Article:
Master musical storyteller Ed Reed performs at the Back Room on Sunday afternoon. Photo: Ashley Summer

On stage, Ed Reed is one of jazz’s great storytellers, a master balladeer who strips lyrics down to the marrow. Off stage, the 89-year-old singer has a few tales to tell too, anecdotes that often start in pathos and conclude in triumph, like the time in the early 1950s when he followed vocalist Ernestine Anderson around West Oakland’s Seventh Street like a puppy, and then ended up sharing the stage with her at Yoshi’s San Francisco some five decades later.

The Richmond resident returns to the intimate confines of the Back Room on Sunday afternoon with ace Alameda pianist/arranger Adam Shulman, veteran Oakland drummer David Rokeach, and  Berkeley bassist Carla Kaufman, “who got me the gig at the Cheese Board in the early 2000s” that launched his late-blooming career, Reed said during a recent joint interview with his wife Diane at Peet’s on Fourth Street.

Together, Ed and Diane have spent the past few years working on a braided memoir, Double Helix, that delves into their complicated lives before they met in the mid-1960s at UCLA and started a torrid and tortured romance. They both detail the tumultuous course of their relationship, which finally started to stabilized when he shook his addiction to heroin and got clean in the mid-1980s (they recently finished the book and are looking for an agent).

Before plunging into the turmoil, the story opens in a moment of jazz redemption that had long seemed unattainable for Ed. Making his New York debut at Jazz at Lincoln Center’s Dizzy’s Club Coca-Cola in 2015 with the superlative accompanists George Cables (piano), Akira Tana (drums) and Ugonna Okegwo (bass), “he inhabited this stage with casual flair,” wrote Nate Chinen for The New York Times. Reviewing the opening night performance, he praised Reed’s “dark-mahogany baritone with careful diction,” noting that his phrasing evokes “the midcentury styles of Billy Eckstine and Nat King Cole.”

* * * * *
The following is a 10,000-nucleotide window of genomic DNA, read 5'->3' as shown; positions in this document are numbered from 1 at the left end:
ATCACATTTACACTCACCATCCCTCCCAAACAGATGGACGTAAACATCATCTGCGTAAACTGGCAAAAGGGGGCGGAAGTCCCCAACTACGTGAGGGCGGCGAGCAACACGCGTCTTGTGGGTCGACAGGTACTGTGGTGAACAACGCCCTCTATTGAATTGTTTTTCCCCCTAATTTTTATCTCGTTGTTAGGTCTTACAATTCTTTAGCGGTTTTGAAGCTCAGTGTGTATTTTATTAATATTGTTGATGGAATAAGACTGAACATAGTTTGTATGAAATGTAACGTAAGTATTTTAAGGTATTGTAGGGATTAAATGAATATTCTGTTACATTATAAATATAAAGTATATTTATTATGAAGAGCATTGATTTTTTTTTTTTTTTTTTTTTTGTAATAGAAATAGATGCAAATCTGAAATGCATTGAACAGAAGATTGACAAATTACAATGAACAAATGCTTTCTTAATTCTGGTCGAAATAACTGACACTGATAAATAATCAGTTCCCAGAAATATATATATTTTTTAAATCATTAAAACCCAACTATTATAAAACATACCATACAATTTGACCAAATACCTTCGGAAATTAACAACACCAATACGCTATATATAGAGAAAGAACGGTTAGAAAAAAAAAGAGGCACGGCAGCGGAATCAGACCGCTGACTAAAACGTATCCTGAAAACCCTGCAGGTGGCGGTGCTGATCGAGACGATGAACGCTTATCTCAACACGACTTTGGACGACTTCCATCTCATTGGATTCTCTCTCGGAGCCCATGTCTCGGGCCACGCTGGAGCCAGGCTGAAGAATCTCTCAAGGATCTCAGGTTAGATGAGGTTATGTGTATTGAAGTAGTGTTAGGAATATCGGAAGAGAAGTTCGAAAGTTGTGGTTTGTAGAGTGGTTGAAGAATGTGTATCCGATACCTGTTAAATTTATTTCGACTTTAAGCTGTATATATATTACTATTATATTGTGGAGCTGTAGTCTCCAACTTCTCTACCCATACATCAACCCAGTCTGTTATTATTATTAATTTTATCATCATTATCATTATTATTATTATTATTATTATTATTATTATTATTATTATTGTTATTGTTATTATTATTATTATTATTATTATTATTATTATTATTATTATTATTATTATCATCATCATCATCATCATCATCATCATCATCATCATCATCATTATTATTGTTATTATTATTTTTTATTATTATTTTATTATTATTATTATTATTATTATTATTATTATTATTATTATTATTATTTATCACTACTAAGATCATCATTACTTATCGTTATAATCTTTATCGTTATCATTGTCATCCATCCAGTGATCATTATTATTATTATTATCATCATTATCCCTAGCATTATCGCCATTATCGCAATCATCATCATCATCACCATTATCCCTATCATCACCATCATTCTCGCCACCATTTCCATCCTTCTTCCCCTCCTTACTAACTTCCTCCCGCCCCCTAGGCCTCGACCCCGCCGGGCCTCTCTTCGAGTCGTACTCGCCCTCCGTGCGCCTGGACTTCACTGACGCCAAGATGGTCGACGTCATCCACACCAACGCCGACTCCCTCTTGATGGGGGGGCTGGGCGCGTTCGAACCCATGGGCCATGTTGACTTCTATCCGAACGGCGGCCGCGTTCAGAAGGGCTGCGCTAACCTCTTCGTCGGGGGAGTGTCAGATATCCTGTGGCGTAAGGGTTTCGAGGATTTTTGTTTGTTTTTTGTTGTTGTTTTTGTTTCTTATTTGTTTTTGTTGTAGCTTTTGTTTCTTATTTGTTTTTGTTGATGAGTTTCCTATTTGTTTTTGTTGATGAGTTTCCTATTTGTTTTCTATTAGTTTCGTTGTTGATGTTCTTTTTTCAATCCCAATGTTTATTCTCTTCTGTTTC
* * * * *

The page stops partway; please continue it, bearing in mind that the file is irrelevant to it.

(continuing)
YouTube video

It’s a moment to savor in a story where Reed’s success was often the prelude to disaster. Not surprisingly, Ed says the section on recovery is his favorite. “With recovery came music and teaching. I’ve called music dessert, and teaching is the real meal,” said Reed, who leads a weekly class at New Bridge Foundation in North Berkeley. “Now music is coming alive again. I’m doing a lot of things that Eckstine sang, and I’m nervous about it. They’re so lyrical and romantic, but they don’t have anything to do what’s going on today. They’re about dreams, rather than what’s happening most of the time.”

For Diane, the process of writing the memoir has been revelatory. “We learned a lot more about each other, even after all the years we’ve been together,” she said. “Doing this at this point in our lives it’s been a very empowering kind of process to go through, more than I would have ever gotten out of therapy. Even if nobody reads it, there were so many dots connected that I don’t think would have happened if we hadn’t done this painful process. All the secrets you carry around are out.”

Ed and Diane Reed have finished a searing, braided autobiography “Double Helix.”
Ed and Diane Reed have finished a searing, braided autobiography “Double Helix.”

Secrets, shame and insecurity were forces that drove Ed for decades. Even as a teenager he used music as a tool to woo girls he was too timid to talk to, calling them on the phone and crooning songs like the Nat “King” Cole hit “(I Love You) For Sentimental Reasons” instead of chatting. He sees the songs he sings today “as telling a story about another time where people were different. There was so much dishonesty. People couldn’t say what was true about themselves and their choices. But that time had a beauty and romance that we don’t have now.” And when Reed sings an exquisite ballad like “My Foolish Heart,” he manifests that beauty like no one else.